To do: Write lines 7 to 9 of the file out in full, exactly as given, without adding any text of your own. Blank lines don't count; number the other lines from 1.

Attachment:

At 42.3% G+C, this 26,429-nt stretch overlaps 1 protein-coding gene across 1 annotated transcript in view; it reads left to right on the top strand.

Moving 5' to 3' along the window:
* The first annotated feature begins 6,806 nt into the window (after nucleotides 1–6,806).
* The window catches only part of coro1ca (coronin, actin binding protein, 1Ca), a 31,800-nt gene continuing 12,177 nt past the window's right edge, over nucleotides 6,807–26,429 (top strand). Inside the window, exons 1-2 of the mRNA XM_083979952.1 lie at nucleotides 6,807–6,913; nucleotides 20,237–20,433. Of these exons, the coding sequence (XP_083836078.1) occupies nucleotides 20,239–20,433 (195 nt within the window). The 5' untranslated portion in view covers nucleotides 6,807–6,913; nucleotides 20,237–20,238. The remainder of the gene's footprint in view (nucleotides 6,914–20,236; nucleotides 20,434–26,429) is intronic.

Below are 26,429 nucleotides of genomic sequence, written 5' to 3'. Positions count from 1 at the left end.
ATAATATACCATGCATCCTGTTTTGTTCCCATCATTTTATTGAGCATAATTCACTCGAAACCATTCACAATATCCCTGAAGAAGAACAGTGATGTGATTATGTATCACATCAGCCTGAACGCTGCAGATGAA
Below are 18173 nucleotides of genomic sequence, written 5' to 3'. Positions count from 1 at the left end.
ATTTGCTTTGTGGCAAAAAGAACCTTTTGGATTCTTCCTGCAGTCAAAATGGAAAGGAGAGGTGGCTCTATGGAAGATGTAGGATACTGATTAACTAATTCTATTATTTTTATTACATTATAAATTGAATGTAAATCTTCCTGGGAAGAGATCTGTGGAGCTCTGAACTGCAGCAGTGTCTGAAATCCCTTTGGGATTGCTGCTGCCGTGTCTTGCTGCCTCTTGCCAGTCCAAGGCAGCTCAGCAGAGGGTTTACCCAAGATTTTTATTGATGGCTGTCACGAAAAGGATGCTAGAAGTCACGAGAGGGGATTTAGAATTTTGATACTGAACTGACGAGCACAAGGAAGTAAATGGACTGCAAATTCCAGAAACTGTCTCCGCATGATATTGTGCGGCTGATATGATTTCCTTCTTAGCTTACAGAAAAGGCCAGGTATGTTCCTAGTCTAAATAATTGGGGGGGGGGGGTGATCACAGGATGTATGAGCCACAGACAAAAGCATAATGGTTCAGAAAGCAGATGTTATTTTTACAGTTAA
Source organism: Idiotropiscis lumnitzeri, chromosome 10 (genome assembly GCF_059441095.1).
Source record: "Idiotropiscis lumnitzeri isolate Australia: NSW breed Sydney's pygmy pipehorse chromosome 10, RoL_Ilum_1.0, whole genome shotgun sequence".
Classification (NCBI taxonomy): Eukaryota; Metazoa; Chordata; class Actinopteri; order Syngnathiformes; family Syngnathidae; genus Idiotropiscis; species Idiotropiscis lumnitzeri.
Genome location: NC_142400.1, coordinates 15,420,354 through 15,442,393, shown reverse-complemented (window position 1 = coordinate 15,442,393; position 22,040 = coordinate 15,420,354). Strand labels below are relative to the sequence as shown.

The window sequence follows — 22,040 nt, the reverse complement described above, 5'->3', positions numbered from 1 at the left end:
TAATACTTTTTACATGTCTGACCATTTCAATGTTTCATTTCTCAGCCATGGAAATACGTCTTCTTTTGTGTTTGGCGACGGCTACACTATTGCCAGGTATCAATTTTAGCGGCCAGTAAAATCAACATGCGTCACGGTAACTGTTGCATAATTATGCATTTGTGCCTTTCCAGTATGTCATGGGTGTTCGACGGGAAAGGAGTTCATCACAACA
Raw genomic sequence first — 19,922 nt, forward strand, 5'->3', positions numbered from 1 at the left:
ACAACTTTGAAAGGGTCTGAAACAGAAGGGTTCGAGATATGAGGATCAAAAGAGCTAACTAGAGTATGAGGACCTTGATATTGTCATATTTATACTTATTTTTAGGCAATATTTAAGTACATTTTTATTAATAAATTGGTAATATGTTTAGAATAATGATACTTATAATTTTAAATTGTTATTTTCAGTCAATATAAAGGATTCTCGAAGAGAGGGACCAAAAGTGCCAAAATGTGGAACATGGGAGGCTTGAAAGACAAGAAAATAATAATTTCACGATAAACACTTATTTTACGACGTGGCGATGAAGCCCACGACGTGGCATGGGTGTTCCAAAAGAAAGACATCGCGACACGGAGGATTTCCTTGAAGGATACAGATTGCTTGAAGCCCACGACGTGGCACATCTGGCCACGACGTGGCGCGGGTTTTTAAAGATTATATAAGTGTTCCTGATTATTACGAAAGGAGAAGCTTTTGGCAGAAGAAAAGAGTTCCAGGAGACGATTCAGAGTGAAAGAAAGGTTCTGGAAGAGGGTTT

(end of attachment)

Below are 18173 nucleotides of genomic sequence, written 5' to 3'. Positions count from 1 at the left end.
ATTTGCTTTGTGGCAAAAAGAACCTTTTGGATTCTTCCTGCAGTCAAAATGGAAAGGAGAGGTGGCTCTATGGAAGATGTAGGATACTGATTAACTAATTCTATTATTTTTATTACATTATAAATTGAATGTAAATCTTCCTGGGAAGAGATCTGTGGAGCTCTGAACTGCAGCAGTGTCTGAAATCCCTTTGGGATTGCTGCTGCCGTGTCTTGCTGCCTCTTGCCAGTCCAAGGCAGCTCAGCAGAGGGTTTACCCAAGATTTTTATTGATGGCTGTCACGAAAAGGATGCTAGAAGTCACGAGAGGGGATTTAGAATTTTGATACTGAACTGACGAGCACAAGGAAGTAAATGGACTGCAAATTCCAGAAACTGTCTCCGCATGATATTGTGCGGCTGATATGATTTCCTTCTTAGCTTACAGAAAAGGCCAGGTATGTTCCTAGTCTAAATAATTGGGGGGGGGGGGTGATCACAGGATGTATGAGCCACAGACAAAAGCATAATGGTTCAGAAAGCAGATGTTATTTTTACAGTTAA
Source organism: Idiotropiscis lumnitzeri, chromosome 10 (genome assembly GCF_059441095.1).